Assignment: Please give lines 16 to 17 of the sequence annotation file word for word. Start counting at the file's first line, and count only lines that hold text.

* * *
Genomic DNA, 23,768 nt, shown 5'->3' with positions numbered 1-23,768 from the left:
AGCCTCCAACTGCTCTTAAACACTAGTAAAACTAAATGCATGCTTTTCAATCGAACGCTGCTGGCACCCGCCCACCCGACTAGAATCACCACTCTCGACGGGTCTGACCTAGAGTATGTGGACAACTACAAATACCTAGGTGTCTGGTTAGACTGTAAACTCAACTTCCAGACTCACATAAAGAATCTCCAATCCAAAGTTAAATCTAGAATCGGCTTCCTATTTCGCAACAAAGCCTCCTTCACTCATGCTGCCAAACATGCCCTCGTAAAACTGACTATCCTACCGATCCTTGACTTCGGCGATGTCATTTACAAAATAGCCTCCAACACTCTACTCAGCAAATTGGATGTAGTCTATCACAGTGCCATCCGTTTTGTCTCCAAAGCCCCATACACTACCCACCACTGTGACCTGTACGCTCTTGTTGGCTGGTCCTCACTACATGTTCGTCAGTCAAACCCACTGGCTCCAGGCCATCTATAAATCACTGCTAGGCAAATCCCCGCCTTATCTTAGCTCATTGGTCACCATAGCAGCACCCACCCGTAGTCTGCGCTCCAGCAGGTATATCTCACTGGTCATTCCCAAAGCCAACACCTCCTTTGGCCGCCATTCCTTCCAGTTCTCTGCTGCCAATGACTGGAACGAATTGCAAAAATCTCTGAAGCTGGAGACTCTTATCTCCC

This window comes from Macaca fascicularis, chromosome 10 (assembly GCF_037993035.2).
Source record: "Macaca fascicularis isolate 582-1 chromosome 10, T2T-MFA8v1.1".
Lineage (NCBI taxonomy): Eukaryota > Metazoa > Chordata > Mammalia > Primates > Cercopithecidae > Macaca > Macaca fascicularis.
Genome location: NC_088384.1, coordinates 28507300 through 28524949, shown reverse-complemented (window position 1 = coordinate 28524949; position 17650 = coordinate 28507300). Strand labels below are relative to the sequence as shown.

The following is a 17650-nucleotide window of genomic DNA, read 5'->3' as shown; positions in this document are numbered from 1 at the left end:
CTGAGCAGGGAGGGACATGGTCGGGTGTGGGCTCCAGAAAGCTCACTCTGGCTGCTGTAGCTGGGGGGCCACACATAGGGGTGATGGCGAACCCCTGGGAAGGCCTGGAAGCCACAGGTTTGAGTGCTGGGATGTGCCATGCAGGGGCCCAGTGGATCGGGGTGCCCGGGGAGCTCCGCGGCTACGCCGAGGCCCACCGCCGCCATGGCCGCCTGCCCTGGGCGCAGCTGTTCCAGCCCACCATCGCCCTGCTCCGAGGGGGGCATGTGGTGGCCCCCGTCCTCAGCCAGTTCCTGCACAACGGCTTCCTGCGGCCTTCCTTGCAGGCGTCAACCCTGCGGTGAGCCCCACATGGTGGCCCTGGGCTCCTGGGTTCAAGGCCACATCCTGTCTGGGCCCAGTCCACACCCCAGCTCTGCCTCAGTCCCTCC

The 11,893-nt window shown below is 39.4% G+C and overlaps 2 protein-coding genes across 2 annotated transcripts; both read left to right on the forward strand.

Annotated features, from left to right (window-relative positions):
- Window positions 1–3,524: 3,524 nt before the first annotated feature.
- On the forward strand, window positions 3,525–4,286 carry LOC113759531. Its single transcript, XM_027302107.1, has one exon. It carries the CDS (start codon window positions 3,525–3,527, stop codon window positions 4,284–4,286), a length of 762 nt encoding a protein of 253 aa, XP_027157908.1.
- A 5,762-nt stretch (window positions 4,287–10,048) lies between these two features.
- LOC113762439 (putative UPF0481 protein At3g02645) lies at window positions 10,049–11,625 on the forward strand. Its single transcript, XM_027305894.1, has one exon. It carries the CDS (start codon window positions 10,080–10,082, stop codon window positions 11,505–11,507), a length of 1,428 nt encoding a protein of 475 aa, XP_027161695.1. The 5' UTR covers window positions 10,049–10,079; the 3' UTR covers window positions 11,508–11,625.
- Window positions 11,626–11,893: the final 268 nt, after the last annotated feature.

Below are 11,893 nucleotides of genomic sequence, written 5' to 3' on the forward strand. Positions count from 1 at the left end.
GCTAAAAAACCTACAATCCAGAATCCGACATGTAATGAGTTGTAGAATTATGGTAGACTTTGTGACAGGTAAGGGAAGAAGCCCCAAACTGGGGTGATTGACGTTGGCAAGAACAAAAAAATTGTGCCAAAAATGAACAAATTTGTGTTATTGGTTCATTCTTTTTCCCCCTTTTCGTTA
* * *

Below are 11,893 nucleotides of genomic sequence, written 5' to 3' on the forward strand. Positions count from 1 at the left end.
GCTAAAAAACCTACAATCCAGAATCCGACATGTAATGAGTTGTAGAATTATGGTAGACTTTGTGACAGGTAAGGGAAGAAGCCCCAAACTGGGGTGATTGACGTTGGCAAGAACAAAAAAATTGTGCCAAAAATGAACAAATTTGTGTTATTGGTTCATTCTTTTTCCCCCTTTTCGTTA